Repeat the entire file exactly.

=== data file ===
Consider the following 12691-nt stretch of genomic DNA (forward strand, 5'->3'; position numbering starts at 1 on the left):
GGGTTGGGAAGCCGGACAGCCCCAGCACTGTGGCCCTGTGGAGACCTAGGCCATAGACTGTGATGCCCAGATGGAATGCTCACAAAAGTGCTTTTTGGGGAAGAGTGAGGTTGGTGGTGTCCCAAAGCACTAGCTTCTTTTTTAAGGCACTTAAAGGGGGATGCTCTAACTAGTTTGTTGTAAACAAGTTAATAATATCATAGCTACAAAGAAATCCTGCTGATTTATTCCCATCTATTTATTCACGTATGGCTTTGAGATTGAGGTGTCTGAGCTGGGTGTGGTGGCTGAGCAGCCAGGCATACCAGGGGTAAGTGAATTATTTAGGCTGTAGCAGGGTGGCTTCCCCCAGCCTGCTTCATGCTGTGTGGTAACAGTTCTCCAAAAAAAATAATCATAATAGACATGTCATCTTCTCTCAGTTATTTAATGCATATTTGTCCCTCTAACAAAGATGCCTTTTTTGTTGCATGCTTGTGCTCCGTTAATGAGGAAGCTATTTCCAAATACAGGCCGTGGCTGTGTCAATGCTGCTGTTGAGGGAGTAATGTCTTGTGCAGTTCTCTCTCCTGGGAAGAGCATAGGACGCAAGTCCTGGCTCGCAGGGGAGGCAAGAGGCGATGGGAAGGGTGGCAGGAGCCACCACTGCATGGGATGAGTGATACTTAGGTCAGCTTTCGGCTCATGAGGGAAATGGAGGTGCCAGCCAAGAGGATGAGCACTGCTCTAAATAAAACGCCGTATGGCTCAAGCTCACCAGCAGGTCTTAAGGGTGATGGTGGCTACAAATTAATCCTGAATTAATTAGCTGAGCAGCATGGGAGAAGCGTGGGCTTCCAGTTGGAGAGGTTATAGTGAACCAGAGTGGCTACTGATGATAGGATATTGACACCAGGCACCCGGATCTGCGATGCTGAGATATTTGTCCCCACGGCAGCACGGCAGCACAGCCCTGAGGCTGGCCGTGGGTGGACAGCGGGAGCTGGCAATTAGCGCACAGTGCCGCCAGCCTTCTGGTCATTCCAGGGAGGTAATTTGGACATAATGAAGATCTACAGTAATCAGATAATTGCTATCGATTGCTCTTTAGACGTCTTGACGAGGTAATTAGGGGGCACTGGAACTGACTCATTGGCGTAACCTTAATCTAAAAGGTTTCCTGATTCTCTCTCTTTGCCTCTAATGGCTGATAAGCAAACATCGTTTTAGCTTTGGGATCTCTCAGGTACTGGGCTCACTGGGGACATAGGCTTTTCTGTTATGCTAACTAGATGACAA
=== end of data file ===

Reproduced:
Consider the following 12691-nt stretch of genomic DNA (forward strand, 5'->3'; position numbering starts at 1 on the left):
GGGTTGGGAAGCCGGACAGCCCCAGCACTGTGGCCCTGTGGAGACCTAGGCCATAGACTGTGATGCCCAGATGGAATGCTCACAAAAGTGCTTTTTGGGGAAGAGTGAGGTTGGTGGTGTCCCAAAGCACTAGCTTCTTTTTTAAGGCACTTAAAGGGGGATGCTCTAACTAGTTTGTTGTAAACAAGTTAATAATATCATAGCTACAAAGAAATCCTGCTGATTTATTCCCATCTATTTATTCACGTATGGCTTTGAGATTGAGGTGTCTGAGCTGGGTGTGGTGGCTGAGCAGCCAGGCATACCAGGGGTAAGTGAATTATTTAGGCTGTAGCAGGGTGGCTTCCCCCAGCCTGCTTCATGCTGTGTGGTAACAGTTCTCCAAAAAAAATAATCATAATAGACATGTCATCTTCTCTCAGTTATTTAATGCATATTTGTCCCTCTAACAAAGATGCCTTTTTTGTTGCATGCTTGTGCTCCGTTAATGAGGAAGCTATTTCCAAATACAGGCCGTGGCTGTGTCAATGCTGCTGTTGAGGGAGTAATGTCTTGTGCAGTTCTCTCTCCTGGGAAGAGCATAGGACGCAAGTCCTGGCTCGCAGGGGAGGCAAGAGGCGATGGGAAGGGTGGCAGGAGCCACCACTGCATGGGATGAGTGATACTTAGGTCAGCTTTCGGCTCATGAGGGAAATGGAGGTGCCAGCCAAGAGGATGAGCACTGCTCTAAATAAAACGCCGTATGGCTCAAGCTCACCAGCAGGTCTTAAGGGTGATGGTGGCTACAAATTAATCCTGAATTAATTAGCTGAGCAGCATGGGAGAAGCGTGGGCTTCCAGTTGGAGAGGTTATAGTGAACCAGAGTGGCTACTGATGATAGGATATTGACACCAGGCACCCGGATCTGCGATGCTGAGATATTTGTCCCCACGGCAGCACGGCAGCACAGCCCTGAGGCTGGCCGTGGGTGGACAGCGGGAGCTGGCAATTAGCGCACAGTGCCGCCAGCCTTCTGGTCATTCCAGGGAGGTAATTTGGACATAATGAAGATCTACAGTAATCAGATAATTGCTATCGATTGCTCTTTAGACGTCTTGACGAGGTAATTAGGGGGCACTGGAACTGACTCATTGGCGTAACCTTAATCTAAAAGGTTTCCTGATTCTCTCTCTTTGCCTCTAATGGCTGATAAGCAAACATCGTTTTAGCTTTGGGATCTCTCAGGTACTGGGCTCACTGGGGACATAGGCTTTTCTGTTATGCTAACTAGATGACAA